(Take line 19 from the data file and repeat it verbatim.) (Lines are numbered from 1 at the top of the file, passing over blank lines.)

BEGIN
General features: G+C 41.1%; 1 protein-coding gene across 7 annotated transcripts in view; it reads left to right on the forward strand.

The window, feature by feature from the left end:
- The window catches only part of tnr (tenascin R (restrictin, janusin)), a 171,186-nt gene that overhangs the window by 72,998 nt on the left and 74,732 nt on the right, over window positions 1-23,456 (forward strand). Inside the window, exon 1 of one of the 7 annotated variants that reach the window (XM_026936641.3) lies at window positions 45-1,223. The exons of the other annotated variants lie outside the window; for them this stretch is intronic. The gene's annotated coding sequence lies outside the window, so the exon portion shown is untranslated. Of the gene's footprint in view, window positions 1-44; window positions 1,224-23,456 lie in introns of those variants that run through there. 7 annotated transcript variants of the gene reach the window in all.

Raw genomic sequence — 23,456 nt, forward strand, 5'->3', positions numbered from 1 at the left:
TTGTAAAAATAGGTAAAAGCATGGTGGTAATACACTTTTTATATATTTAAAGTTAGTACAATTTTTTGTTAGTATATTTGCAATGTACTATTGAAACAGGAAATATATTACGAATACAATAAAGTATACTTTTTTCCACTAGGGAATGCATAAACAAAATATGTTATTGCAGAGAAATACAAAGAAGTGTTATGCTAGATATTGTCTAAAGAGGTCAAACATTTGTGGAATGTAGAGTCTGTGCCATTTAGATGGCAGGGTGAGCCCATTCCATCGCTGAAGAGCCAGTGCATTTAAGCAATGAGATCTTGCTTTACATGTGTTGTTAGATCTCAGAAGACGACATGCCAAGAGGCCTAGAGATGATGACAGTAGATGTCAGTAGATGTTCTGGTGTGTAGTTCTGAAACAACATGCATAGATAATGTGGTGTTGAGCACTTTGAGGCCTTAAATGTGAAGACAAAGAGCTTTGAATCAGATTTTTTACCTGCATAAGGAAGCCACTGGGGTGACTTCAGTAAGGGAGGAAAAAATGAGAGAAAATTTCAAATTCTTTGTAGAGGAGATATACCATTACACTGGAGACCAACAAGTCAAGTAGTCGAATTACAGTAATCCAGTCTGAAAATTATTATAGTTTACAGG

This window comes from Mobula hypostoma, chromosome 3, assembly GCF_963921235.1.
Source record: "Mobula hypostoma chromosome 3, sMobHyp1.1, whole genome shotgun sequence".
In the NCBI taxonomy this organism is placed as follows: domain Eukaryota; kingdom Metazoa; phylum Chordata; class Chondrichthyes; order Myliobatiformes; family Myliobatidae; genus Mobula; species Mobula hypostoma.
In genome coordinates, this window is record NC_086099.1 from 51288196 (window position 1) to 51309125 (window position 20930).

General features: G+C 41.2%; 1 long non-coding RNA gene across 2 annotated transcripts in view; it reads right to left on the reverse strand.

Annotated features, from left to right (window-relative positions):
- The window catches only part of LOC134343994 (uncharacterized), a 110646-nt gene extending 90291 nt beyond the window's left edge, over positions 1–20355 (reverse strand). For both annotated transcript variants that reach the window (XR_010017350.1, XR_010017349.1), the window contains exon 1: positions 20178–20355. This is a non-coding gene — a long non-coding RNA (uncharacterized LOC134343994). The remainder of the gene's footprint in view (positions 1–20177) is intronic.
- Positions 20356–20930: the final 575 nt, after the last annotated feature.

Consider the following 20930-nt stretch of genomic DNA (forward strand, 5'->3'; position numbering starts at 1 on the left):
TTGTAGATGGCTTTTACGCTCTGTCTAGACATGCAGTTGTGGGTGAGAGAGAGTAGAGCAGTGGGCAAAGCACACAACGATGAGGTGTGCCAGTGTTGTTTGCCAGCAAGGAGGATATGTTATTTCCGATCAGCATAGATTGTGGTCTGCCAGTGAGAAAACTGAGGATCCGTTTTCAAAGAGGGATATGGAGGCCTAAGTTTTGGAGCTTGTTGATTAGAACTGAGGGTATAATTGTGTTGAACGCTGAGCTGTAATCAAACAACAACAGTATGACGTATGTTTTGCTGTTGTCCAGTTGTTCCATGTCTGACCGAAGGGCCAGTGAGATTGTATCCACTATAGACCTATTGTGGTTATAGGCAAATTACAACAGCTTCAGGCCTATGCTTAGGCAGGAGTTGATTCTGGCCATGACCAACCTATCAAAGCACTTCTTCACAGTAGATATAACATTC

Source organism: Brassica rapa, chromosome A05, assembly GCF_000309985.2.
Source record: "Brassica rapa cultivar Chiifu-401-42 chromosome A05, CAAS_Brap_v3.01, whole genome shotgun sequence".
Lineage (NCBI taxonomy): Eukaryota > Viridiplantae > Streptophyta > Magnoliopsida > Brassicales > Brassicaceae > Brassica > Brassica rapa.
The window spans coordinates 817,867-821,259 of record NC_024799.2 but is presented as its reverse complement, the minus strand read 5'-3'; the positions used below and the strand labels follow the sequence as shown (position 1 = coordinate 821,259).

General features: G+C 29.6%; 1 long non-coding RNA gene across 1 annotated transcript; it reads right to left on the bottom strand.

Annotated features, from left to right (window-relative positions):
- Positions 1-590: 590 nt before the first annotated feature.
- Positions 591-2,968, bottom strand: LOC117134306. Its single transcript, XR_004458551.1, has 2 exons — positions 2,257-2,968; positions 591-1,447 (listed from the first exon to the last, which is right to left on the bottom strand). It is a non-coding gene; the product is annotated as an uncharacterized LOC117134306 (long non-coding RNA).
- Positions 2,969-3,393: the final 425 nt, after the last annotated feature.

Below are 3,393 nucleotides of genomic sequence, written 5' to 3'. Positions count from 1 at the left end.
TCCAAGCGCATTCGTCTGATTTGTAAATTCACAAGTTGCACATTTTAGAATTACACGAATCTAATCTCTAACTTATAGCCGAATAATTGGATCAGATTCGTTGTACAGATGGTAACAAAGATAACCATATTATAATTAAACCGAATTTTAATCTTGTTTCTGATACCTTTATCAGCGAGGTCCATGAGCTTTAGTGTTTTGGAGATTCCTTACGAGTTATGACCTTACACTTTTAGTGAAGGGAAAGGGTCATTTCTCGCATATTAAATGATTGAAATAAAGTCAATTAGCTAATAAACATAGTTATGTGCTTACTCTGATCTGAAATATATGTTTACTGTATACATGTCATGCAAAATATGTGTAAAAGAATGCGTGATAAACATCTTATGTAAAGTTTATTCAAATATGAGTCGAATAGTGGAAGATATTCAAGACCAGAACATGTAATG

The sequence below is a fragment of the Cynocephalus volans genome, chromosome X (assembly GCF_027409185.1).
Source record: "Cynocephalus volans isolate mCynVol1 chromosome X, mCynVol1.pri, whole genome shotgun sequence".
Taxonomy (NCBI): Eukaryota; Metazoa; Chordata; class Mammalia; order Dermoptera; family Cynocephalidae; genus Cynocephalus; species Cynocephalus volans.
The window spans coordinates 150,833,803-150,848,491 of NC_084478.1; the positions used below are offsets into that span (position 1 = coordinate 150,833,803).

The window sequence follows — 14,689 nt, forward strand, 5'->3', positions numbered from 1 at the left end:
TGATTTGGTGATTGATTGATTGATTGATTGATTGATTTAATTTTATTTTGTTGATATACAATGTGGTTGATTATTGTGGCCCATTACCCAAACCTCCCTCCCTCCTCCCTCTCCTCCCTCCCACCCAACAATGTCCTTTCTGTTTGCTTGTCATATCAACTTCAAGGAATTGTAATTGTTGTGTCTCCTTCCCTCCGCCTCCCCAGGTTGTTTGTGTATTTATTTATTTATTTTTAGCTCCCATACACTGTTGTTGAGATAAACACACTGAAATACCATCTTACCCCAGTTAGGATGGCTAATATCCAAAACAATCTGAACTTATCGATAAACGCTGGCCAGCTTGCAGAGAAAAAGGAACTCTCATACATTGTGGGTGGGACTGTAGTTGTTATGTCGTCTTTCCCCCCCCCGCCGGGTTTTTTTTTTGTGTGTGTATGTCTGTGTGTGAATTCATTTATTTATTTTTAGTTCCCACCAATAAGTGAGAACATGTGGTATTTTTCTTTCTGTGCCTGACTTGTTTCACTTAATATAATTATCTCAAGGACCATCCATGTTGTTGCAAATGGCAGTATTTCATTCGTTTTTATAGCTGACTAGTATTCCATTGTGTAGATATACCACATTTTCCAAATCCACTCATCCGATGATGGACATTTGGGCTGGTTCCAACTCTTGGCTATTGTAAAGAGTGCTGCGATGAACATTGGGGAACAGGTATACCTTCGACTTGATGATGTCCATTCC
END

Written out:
The window spans coordinates 817,867-821,259 of record NC_024799.2 but is presented as its reverse complement, the minus strand read 5'-3'; the positions used below and the strand labels follow the sequence as shown (position 1 = coordinate 821,259).